The best episode of Miracle Day so far, by some distance, thanks to overdue back-story to humanize Rex (Mekhi Phifer) and Esther (Alexa Havins), and tangible development about exactly who, or what, is behind the Miracle Day phenomenon itself. Buoyed by an entertaining moment of espionage for the Torchwood crew in the second half, "Escape To L.A" was breezy and decent fun, showing signs of improvement I hope will continue into the remainder of this miniseries.
Team Torchwood are beginning to form a tetchy dynamic now, too. I was pleased to see Rex becoming less annoying, although his understandable frustration with the amateurism of Torchwood dragged his character back to being unlikable towards the end. This was also the hour where we learned something about the show's new characters: Rex is estranged from his vagrant father and trying to heal their relationship because he's starting to suspect he'll die when the "miracle" ends; and Esther has a sister called Sarah (Candace Brown) who's incapable of looking after her two kids, meaning Esther had to call social services to have them taken into protection. Both stories didn't take up much time and weren't hugely compelling—although Phifer gave a decent performance in the scene with his cantankerous dad and Esther felt more human. Considering the difficulties of fleshing out characters when there's an urgency to a story being told, I've seen it done a lot worse.
Overall, most of "Escape From L.A" worked well enough and it was a more capable hour than we've had so far. It's still not especially gripping, but at least we've been given big clues about what's going on: the unseen villains (their "organisation" symbolized by a rotating triangle) are referred to as "The Families" at one point, so are there three alien families behind this? They've also given Oswald Danes this platform intentionally, and must therefore have infiltrated PhiCorp to do that, so there's a feeling this episode has started to draw a few of the subplots together. We'll have to see if Miracle Day manages to resolve the story in a satisfying way, and I'm still not convinced it can, but I'm prepared to give them the benefit of the doubt for now.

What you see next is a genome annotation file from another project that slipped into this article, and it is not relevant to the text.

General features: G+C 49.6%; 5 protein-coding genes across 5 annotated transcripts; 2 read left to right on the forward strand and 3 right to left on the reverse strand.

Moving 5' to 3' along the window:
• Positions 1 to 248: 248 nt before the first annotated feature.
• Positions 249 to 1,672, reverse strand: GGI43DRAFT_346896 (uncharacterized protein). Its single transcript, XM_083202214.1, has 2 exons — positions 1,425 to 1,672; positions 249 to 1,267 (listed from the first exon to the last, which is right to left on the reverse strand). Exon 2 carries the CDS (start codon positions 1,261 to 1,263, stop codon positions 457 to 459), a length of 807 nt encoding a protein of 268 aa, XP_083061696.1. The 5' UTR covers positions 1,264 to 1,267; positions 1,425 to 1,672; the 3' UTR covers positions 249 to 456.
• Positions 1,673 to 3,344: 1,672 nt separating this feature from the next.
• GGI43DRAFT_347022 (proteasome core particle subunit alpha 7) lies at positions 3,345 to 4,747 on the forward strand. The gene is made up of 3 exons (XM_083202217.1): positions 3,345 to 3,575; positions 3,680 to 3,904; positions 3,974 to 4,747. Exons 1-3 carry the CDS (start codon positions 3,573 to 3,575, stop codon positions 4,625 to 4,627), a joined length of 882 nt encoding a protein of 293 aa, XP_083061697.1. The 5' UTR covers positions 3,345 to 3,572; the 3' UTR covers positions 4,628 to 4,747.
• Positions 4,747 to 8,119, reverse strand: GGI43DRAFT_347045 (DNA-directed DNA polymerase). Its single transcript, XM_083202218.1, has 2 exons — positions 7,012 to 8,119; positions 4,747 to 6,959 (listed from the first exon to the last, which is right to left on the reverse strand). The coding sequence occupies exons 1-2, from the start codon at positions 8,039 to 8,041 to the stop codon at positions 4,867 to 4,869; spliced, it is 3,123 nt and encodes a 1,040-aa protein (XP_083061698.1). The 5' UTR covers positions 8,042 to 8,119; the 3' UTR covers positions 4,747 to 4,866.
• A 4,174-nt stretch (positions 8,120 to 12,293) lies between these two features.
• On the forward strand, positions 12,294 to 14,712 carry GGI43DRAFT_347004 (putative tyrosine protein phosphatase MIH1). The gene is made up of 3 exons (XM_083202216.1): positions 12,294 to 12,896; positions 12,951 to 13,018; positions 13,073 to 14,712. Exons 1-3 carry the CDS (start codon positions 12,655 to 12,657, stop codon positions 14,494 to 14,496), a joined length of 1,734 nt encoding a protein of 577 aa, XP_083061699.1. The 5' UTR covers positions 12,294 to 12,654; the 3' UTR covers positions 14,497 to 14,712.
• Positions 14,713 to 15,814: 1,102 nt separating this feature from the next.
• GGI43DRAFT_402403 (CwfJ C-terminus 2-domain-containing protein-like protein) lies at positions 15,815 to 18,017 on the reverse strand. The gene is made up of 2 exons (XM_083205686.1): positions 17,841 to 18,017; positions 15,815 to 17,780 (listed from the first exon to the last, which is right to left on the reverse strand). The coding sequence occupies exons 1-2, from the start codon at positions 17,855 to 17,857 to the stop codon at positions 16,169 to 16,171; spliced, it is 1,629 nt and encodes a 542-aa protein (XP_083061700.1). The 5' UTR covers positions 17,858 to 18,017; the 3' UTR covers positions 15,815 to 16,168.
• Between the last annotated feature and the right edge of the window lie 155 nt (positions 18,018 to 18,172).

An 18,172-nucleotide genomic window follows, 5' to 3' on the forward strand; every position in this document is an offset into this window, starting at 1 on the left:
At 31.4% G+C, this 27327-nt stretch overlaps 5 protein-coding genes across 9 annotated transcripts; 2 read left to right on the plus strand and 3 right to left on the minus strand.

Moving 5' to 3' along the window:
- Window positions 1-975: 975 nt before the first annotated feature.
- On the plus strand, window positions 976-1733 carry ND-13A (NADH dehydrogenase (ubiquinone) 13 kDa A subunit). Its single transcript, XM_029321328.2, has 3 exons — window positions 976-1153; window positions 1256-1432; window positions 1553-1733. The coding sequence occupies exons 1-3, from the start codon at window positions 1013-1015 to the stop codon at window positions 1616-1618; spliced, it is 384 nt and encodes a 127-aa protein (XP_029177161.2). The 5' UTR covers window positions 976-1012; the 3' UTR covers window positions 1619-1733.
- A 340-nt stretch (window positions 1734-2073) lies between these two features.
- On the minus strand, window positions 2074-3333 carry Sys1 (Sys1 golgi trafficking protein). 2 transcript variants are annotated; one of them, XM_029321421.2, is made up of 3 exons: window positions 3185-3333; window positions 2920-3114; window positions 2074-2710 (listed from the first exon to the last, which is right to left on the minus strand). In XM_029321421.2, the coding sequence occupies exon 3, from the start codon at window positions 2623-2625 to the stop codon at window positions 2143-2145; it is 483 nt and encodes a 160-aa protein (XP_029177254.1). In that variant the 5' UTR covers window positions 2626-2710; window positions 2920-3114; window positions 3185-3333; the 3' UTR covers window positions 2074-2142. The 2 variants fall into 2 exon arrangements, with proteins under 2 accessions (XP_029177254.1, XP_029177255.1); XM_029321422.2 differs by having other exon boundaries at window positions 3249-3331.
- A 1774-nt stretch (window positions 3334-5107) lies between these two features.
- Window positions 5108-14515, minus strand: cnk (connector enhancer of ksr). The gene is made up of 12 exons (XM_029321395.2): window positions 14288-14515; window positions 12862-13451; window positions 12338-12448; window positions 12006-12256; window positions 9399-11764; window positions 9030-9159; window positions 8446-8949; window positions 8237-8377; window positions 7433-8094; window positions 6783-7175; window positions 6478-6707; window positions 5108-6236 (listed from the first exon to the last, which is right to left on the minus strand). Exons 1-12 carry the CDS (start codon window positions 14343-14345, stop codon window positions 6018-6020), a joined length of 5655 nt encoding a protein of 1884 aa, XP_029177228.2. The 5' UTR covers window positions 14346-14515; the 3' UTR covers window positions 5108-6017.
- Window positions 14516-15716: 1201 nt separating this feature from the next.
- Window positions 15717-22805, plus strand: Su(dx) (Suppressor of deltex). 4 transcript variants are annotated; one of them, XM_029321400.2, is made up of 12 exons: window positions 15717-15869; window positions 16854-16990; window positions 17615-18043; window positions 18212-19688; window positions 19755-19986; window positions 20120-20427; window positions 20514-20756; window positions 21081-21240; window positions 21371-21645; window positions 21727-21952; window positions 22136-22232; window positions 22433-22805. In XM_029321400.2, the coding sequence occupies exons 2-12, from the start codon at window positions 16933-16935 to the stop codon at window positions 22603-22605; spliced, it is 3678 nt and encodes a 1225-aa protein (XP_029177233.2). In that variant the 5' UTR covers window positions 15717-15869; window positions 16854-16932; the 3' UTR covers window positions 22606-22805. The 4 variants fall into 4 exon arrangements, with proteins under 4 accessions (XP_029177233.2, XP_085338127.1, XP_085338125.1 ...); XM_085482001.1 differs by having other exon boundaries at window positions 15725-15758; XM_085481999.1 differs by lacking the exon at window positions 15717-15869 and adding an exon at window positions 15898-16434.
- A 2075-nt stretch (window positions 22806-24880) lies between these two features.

- Love the scene with Monroe being crushed in a car compactor, ending up trapped alive inside a metal cube, with just her eye blinking. That's quite a horrific fate to be given, and a more imaginative twist on the common scene of someone immortal being buried alive in a coffin.
- Does anyone care about Gwen's family? I know Rhys (Kai Owen) has his fans, but every time Gwen has to dash off to call her husband while on a mission my attention wanders. And putting her sickly father in jeopardy doesn't feel like a good move, considering all that's happening in Wales. Are we going to see Gwen fly back to Wales for an episode of two to save him? If so, maybe this subplot only exists to stretch the miniseries out? I have a feeling Miracle Day doesn't need 10 hours, and we'll see more padding in the future, like episode 2's plane journey shenanigans.